Saturday 24 February 2018

Psychiatrists testify man was suffering a mental disorder when he stabbed his father to death with WWI sword, Central Criminal Court told

Natasha Reid

Psychiatrists for both sides in a murder trial have testified that the accused was suffering from a mental disorder and met the criteria for an insanity verdict when he stabbed his father to death with a World War 1 sword.

The doctors were giving evidence to the Central Criminal Court earlier today in the trial of a 31-year-old Dublin man charged with murdering his elderly father with the 100-year-old family heirloom.

Edward Boylan Jnr of no fixed abode has admitted stabbing Edward Boylan Snr (74) and causing his death. However, he has pleaded not guilty to his murder on January 6th or 7th 2012 at Ravensdale Close, Crumlin.

Consultant forensic psychiatrist at the Central Mental Hospital Dr Sally Linehan was called by the prosecution. She said the accused had been diagnosed with schizophrenia several years earlier and that she assessed him following his arrest for his father’s killing.

She said he told her that in the weeks leading up to the killing, he had noticed people eyes changing colour. He explained that if they turned black, it meant they would kill him; if they turned red, it meant they were evil; and if they turned sea blue, it meant they would torture him.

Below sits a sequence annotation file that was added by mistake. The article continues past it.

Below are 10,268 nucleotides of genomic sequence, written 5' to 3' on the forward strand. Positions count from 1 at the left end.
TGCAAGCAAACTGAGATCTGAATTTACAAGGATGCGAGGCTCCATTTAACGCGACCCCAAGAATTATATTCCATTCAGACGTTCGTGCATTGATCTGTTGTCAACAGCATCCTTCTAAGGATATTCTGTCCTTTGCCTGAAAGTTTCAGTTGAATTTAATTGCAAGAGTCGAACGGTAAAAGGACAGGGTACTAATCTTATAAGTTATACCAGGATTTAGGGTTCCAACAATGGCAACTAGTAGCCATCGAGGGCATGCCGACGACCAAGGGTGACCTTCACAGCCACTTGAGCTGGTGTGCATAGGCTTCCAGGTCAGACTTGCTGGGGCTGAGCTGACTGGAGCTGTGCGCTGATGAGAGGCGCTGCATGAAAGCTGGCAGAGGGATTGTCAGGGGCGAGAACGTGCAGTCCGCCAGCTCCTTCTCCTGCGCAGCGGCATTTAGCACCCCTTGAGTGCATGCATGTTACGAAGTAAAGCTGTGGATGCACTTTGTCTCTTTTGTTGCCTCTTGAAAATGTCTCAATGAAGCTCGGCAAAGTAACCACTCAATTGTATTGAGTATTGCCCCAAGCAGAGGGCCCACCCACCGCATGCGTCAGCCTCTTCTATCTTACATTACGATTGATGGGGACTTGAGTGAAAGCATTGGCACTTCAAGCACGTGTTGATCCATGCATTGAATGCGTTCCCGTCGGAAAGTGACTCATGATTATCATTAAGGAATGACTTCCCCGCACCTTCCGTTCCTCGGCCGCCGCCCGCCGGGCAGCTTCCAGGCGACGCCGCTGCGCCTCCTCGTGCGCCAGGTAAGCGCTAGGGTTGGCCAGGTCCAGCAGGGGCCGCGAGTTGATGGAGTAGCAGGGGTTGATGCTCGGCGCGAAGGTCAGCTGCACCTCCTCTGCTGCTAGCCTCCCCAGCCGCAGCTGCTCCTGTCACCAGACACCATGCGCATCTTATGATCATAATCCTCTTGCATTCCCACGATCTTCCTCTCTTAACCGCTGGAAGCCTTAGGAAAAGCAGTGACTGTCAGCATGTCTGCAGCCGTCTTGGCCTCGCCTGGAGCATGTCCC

He told her that the fatal incident happened at 8am. He said that he had asked his father for money, his father had got annoyed and they had argued. He said that he was about to leave when his father got up out of bed and picked up a sword.

He told her that his father’s eyes became black, that the elderly man grew in size and acquired a haircut like a Viking. He said his father thumped him in the back with the sword and that he (the accused) snapped.

The trial has already heard that Mr Boylan Jnr then stabbed his father 13 times in the chest, leaving the antique bayonet protruding from his body. He left, bought lighter fluid and matches, before returning and setting fire to the apartment.

Dr Linehan said that the accused was diagnosed with schizoaffective disorder in 2012 and she was satisfied that he was in the active phase of his mental illness and had a mental disorder at the time he killed his father.

“He was unable to refrain from his actions at the time due to his mental disorder,” she said, adding that he believed his father posed a threat to him after he perceived that his eyes had changed colour.

She said that the accused fulfilled the criteria for the special verdict of ‘not guilty by reason of insanity’.

The defence called another consultant psychiatrist at the Central Mental Hospital, Dr Paul O’Connell.

He had also assessed the accused and testified that it was beyond a reasonable doubt that he was psychotic when he killed his father. He said he also felt that the accused would have been unable to refrain from doing so and would not have been capable of appreciating that it was morally wrong.

“I think he meets the higher threshold for insanity,” he said.

The trial continues before Mr Justice Paul Carney and a jury of seven men and five women.

Irish Independent

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